Boat accident off Louisiana causes small oil spill

Wed Feb 27, 2013 3:58pm EST

An inactive wellhead owned by Swift Energy is seen discharging an oily-watery mixture after being struck by a 42-foot crewboat, the Sea Rider, off the coast of Port Sulphur, Louisiana February 26, 2013 in this U.S. Coast Guard handout photo released February 27, 2013. REUTERS/U.S. Coast Guard/Handout

An inactive wellhead owned by Swift Energy is seen discharging an oily-watery mixture after being struck by a 42-foot crewboat, the Sea Rider, off the coast of Port Sulphur, Louisiana February 26, 2013 in this U.S. Coast Guard handout photo released February 27, 2013.

Credit: Reuters/U.S. Coast Guard/Handout

(Reuters) - A small boat collided with an inactive oil and gas well about 50 miles south of New Orleans on Tuesday night, causing a small oil spill, the U.S. Coast Guard and the operator of the well said on Wednesday.

The accident occurred at about 7 p.m. local time on Tuesday, when a 42-foot (13-metre) offshore oil service boat, the Sea Raider, struck a wellhead owned by Swift Energy in inland water off Plaquemines Parish.

Swift said the well had not been used since 2008. It said the last test of the well, taken shortly before it was shut down, showed it was producing about 18 barrels of oil and 59,000 cubic feet of natural gas a day.

Swift said the collision had damaged the wellhead but that it "appears to be primarily releasing water and a small amount of oil."

The company said containment booms and skimming equipment had been deployed around the well to protect nearby shorelines.

A Coast Guard spokesman, Ensign Tanner Stiehl, said a small sheen had developed around the accident site. "We don't know the specific oil content," said Stiehl.

The Coast Guard was working with federal, state and local agencies plus Swift Energy on the response.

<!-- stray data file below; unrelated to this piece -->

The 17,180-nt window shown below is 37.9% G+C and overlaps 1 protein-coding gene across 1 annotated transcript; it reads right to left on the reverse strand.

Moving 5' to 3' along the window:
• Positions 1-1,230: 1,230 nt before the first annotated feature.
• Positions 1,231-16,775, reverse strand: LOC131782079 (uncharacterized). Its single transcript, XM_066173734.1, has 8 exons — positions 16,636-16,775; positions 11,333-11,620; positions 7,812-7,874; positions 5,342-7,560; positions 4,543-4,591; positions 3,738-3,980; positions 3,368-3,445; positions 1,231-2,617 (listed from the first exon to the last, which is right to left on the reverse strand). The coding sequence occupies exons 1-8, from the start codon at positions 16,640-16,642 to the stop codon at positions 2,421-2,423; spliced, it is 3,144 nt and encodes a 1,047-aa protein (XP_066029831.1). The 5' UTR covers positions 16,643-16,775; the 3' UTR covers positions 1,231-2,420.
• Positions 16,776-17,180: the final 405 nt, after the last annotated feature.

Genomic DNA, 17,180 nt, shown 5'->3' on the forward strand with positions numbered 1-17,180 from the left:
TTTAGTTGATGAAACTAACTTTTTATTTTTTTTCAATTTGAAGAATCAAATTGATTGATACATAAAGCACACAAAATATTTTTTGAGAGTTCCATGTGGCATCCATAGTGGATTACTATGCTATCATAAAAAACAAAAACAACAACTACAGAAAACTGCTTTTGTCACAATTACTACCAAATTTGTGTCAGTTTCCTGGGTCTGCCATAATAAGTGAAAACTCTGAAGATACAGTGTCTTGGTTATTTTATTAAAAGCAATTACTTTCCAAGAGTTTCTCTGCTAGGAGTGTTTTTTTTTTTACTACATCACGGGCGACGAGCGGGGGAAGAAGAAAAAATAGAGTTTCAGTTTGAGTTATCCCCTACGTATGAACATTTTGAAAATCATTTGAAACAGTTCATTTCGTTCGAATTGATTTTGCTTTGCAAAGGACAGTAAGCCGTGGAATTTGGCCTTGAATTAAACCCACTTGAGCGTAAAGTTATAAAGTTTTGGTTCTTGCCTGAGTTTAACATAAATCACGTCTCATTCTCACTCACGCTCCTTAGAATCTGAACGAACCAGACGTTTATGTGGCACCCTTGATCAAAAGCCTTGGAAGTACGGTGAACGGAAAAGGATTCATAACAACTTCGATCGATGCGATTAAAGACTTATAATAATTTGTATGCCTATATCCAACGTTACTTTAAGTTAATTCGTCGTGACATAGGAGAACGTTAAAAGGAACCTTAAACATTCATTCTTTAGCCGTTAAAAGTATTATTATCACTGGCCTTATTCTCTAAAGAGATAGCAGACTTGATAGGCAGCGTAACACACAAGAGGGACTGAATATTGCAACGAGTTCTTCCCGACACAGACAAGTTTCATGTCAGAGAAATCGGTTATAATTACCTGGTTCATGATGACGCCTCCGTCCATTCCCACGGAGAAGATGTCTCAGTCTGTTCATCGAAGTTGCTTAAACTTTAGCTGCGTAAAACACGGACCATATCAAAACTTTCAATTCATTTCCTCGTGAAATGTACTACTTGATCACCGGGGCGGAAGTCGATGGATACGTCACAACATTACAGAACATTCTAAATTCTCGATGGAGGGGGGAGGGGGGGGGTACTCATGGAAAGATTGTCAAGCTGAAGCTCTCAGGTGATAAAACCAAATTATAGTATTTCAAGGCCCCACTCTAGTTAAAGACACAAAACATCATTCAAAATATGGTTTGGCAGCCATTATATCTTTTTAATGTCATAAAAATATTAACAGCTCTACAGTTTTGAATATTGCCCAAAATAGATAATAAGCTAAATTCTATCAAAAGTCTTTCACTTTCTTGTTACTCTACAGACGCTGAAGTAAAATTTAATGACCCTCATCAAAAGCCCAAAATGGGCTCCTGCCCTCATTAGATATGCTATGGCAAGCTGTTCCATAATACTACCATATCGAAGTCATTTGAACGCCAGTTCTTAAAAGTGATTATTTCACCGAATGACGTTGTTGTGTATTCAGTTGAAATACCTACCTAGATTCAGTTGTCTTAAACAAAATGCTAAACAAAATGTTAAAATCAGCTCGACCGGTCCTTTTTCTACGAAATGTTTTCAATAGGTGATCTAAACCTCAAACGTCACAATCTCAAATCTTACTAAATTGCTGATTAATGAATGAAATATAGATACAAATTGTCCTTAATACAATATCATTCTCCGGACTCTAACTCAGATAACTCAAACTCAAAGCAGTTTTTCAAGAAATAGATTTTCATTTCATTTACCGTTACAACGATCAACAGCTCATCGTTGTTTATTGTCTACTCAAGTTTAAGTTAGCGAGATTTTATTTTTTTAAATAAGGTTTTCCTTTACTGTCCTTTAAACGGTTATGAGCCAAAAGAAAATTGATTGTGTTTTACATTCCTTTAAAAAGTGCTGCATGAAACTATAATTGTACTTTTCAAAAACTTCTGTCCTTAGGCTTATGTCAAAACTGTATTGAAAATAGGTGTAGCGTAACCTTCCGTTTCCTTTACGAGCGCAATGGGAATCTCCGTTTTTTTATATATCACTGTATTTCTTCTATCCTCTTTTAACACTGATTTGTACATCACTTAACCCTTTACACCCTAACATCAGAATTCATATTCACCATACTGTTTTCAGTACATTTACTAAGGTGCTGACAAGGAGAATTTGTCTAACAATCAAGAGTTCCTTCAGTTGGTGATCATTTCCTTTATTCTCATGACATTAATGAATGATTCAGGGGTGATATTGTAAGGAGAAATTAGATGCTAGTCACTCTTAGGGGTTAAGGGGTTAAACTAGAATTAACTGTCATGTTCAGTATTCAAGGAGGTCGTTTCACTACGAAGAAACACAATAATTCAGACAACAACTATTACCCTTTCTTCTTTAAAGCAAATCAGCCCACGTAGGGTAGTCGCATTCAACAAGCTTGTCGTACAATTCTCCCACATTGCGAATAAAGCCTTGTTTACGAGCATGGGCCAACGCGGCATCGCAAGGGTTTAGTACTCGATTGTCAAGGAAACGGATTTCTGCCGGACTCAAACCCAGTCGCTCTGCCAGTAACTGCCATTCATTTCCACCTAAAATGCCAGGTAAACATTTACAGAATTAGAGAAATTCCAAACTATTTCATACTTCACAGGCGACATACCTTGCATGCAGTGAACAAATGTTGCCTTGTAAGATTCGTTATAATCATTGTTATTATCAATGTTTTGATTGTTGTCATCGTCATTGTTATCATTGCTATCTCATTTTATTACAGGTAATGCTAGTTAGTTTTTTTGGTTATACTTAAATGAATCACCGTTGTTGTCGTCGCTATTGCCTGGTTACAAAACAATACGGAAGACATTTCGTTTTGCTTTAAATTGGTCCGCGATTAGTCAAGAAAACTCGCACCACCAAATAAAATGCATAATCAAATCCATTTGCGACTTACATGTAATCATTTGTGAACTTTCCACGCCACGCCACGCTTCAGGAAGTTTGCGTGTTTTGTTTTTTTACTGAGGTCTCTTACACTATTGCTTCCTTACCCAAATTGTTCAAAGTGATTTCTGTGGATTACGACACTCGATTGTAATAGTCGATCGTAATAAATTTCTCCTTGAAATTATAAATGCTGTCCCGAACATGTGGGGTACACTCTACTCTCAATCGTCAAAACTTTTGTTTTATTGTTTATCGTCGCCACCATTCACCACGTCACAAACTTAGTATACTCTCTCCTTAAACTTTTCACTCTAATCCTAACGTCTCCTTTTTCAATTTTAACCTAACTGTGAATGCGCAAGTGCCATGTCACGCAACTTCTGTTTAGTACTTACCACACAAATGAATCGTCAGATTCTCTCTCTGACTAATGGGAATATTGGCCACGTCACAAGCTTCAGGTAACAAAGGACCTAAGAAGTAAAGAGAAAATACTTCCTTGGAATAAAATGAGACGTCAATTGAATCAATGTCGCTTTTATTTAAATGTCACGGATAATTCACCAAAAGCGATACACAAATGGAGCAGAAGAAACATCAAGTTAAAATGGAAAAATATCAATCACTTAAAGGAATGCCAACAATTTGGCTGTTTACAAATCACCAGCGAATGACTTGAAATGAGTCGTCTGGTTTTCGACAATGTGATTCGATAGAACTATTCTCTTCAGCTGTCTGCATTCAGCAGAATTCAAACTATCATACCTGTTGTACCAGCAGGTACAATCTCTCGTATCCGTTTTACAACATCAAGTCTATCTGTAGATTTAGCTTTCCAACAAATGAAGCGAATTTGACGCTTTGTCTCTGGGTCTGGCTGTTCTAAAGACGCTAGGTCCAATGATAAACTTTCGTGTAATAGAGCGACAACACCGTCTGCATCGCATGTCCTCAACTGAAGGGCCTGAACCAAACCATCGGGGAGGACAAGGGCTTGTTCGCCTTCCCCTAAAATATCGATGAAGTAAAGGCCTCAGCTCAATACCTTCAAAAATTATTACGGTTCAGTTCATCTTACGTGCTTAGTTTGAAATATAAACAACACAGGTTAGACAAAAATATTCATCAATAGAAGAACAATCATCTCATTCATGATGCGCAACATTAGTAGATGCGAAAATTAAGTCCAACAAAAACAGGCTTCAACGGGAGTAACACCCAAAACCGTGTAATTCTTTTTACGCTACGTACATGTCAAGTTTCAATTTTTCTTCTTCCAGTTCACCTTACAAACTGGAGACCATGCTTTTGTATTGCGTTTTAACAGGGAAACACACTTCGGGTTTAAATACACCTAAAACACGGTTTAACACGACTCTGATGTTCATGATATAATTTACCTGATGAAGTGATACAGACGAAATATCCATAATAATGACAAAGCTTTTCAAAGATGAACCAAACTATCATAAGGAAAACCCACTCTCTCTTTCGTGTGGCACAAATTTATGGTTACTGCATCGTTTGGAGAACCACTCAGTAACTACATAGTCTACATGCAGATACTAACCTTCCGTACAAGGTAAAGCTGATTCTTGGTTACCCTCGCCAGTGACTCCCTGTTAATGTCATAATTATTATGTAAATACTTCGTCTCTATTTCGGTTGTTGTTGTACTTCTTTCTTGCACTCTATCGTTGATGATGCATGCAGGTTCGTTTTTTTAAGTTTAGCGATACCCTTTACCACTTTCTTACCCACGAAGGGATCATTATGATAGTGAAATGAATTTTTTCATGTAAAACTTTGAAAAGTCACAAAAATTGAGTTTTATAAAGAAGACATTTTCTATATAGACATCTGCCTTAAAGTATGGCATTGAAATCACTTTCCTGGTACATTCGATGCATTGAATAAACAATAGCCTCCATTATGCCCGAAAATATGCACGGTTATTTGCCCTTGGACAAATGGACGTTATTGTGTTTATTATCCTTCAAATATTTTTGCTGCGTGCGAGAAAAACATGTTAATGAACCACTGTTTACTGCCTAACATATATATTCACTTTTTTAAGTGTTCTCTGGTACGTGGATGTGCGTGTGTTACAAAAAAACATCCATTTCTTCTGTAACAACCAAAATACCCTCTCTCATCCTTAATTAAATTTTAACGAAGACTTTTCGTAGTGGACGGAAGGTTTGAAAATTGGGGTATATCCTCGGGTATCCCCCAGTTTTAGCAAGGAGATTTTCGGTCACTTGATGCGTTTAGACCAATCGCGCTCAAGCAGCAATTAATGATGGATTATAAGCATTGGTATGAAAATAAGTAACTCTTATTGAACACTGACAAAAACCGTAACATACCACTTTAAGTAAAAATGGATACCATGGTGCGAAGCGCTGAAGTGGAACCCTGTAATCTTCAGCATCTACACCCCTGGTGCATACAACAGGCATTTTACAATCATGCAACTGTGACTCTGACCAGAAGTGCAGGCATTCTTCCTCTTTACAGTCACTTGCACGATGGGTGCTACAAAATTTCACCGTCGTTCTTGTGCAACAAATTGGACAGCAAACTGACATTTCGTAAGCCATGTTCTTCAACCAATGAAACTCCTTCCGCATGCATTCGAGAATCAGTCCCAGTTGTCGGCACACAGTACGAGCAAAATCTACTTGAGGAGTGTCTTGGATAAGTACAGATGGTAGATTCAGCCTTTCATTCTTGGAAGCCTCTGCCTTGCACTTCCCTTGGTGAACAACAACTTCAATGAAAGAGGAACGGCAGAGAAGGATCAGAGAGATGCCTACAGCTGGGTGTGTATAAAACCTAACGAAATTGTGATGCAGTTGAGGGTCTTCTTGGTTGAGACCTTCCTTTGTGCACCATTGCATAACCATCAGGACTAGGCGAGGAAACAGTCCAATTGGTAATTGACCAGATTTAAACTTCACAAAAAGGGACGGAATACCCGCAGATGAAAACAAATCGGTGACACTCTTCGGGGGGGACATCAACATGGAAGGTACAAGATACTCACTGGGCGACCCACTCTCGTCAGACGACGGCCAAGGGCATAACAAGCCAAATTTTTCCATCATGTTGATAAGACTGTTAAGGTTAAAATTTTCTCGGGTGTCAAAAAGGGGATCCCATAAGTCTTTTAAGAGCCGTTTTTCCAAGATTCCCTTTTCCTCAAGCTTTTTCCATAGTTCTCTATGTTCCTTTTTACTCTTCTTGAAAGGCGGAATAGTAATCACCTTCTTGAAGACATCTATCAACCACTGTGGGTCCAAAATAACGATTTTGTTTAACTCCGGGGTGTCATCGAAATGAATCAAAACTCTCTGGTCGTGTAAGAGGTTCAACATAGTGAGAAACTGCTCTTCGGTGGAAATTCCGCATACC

P.J. Hahn, director of Coastal Zone Management for Plaquemines Parish, said he had seen video shot by the Coast Guard during an overflight and that the wellhead appeared to be leaking "pure sea water" rather than oil.

The incident occurred about nine miles southwest of Port Sulphur, a small town along the lower Mississippi River some 50 miles south of New Orleans.

There has been a heightened awareness of spills of any magnitude since the Deepwater Horizon disaster that killed 11 rig workers and spilled millions of barrels of oil into the Gulf of Mexico in 2010.

Oil company BP is currently on trial in a civil case in New Orleans over the spill.

Potential liabilities stretch into the tens of billions of dollars if the judge determines BP or the other defendants were grossly negligent. Oil came ashore from Texas to Florida, threatening livelihoods and state economies dependent on seafood and tourism.

Swift Energy is an independent oil and gas driller based in Houston. The company pumps oil and gas in Texas and Louisiana and reported total production of around 35,000 barrels per day of oil and gas equivalent during the last quarter of 2012.

(Reporting by Kathy Finn in New Orleans; additional reporting by Cynthia Johnston; Editing by Daniel Trotta, Bob Burgdorfer, Greg McCune and Carol Bishopric)

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Comments (1)
americanguy wrote:
Happens all the time.
The Gulf of Mexico is so oil polluted it is ridiculous, and it has been polluted for 50 years.
On Texas beaches they have free wipes to wipe the oil and tar off your body when you come out of the water or your feet when you walk the beaches.

Feb 27, 2013 12:14pm EST  --  Report as abuse
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